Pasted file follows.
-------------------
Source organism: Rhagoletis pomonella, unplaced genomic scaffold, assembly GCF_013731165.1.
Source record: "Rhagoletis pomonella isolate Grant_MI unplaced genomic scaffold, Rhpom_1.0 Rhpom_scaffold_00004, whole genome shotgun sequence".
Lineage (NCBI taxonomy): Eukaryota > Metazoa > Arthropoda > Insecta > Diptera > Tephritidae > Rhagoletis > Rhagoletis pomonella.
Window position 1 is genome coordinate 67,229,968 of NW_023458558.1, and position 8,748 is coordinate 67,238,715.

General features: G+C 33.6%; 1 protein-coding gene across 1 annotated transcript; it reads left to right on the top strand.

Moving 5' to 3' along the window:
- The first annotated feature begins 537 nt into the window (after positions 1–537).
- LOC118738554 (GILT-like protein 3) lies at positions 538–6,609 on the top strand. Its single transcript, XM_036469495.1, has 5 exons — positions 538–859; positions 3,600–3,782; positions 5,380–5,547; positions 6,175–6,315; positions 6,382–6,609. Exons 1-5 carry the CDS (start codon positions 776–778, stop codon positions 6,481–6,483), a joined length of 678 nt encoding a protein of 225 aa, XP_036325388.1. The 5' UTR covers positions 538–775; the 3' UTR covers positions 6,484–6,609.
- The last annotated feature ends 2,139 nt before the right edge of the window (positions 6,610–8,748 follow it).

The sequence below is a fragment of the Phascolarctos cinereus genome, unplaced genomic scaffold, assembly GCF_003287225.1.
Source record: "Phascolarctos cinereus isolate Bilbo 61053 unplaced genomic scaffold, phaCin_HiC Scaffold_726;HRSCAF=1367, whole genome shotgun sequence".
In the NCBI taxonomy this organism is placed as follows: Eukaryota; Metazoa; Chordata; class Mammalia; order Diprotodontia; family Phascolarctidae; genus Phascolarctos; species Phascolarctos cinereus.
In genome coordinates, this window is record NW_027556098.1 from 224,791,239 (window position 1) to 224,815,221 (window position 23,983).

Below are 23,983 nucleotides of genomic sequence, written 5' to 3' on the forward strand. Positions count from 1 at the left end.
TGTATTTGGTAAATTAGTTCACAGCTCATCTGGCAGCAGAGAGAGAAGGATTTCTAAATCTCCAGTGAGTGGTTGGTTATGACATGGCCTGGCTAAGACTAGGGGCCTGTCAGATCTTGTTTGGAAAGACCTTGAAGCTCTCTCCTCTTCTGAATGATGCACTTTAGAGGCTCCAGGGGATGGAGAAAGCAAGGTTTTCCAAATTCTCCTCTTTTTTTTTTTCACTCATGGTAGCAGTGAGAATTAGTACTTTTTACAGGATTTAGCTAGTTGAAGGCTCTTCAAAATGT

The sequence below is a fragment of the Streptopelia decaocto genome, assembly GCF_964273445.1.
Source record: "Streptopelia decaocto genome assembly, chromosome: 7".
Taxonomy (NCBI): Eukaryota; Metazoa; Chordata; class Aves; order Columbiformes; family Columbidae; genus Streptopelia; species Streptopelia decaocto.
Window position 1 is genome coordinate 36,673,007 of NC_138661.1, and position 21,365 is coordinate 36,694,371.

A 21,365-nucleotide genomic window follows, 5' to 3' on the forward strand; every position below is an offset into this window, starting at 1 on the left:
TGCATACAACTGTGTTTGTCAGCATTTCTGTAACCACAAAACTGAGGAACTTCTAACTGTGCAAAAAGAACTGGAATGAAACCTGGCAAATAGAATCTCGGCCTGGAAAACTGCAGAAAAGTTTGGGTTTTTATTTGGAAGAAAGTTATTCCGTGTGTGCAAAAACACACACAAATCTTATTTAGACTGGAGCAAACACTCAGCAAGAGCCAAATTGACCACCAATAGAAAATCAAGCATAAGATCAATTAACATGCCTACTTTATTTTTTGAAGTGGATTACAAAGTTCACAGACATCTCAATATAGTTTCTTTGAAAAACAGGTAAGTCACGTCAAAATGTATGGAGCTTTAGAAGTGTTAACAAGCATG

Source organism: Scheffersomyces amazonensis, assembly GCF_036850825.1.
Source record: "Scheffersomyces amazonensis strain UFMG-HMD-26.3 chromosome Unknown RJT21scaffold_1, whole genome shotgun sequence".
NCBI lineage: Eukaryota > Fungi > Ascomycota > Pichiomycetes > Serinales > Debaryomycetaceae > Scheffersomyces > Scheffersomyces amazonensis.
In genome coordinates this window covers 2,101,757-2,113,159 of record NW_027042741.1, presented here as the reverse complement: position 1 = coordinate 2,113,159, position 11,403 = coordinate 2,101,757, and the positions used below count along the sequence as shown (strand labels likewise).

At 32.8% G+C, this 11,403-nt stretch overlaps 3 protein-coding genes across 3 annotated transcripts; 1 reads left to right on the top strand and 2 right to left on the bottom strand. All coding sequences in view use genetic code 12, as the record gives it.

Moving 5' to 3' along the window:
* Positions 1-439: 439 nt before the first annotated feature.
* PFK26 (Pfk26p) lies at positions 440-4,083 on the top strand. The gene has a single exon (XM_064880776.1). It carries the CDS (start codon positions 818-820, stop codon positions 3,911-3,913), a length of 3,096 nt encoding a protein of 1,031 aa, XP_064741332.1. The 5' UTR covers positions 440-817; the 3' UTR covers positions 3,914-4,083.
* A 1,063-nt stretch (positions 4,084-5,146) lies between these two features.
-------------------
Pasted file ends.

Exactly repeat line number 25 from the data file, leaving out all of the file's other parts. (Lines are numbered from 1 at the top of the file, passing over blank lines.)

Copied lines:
In genome coordinates this window covers 2,101,757-2,113,159 of record NW_027042741.1, presented here as the reverse complement: position 1 = coordinate 2,113,159, position 11,403 = coordinate 2,101,757, and the positions used below count along the sequence as shown (strand labels likewise).